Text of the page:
New Hope Of Relief For Neuropathic Pain: "New Hope Of Relief For Neuropathic Pain
A compound initially isolated from a soft coral (Capnella imbricata) collected at Green Island off Taiwan, could lead scientists to develop a new set of treatments for neuropathic pain - chronic pain that sometimes follows damage to the nervous system.
Recent research suggests inflammation in the nervous system is a major causative factor for this condition. Inflammation activates supporting cells, such as microglia and astrocytes, that surround the nerve cells. These activated cells release compounds called cytokines that can excite nerves carrying pain sensation (nociceptive pathways) and cause the person to experience mildly uncomfortable stimuli as very painful (hyperalgesia), or stimuli that would normally induce no discomfort at all as painful (allodynia). Thus, cold drafts or lightly brushing the skin can produce intense pain, severely affecting the person's quality of life.
Although the chemical they studied, capnellene, was originally isolated in 1974, it is only recently that scientists have started to appreciate its potential. Capnellene is interesting because its structure is very different from pain-relieving drugs currently in use. Initial experiments suggested that it may have pain-relieving properties. Working with Yen-Hsuan Jean MD, PhD and other colleagues, Dr Wen tested capnellene and a second very similar compound, in isolated microglial cells and in experimental models of the condition in rats.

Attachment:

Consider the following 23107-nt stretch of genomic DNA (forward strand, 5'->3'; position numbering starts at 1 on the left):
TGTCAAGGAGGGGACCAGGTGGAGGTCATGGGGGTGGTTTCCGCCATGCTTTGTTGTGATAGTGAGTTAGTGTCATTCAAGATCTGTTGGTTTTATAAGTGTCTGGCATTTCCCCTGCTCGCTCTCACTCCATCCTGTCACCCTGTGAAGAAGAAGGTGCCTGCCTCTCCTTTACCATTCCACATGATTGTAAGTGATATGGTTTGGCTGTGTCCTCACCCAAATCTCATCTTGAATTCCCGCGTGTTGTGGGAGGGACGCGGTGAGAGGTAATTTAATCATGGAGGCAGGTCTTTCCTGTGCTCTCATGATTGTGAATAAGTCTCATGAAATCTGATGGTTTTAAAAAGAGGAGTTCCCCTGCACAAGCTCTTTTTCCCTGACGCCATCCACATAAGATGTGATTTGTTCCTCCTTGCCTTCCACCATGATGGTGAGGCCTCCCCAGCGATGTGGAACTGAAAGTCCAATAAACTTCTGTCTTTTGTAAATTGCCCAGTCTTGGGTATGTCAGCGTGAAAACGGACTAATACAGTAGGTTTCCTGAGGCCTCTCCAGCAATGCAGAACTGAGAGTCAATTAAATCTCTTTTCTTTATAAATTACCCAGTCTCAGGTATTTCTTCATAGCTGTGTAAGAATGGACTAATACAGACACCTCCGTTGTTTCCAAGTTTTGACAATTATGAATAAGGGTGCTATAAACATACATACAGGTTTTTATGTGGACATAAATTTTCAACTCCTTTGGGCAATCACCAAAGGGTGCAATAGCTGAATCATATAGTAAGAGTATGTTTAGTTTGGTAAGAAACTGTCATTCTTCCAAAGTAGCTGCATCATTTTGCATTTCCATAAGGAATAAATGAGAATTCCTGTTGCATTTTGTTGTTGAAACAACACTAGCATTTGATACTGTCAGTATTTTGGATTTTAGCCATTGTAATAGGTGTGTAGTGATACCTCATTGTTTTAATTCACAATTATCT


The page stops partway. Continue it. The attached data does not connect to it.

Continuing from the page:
They found that the compounds significantly reduced pain-related activities in isolated microglia, and that these compounds also significantly reversed hyperalgesic behaviour in the experimental rats.
15 August 2009
Coral for neuropathic pain
Not as cool as sea-snail venom, but still worth filing under 'cool things from the sea'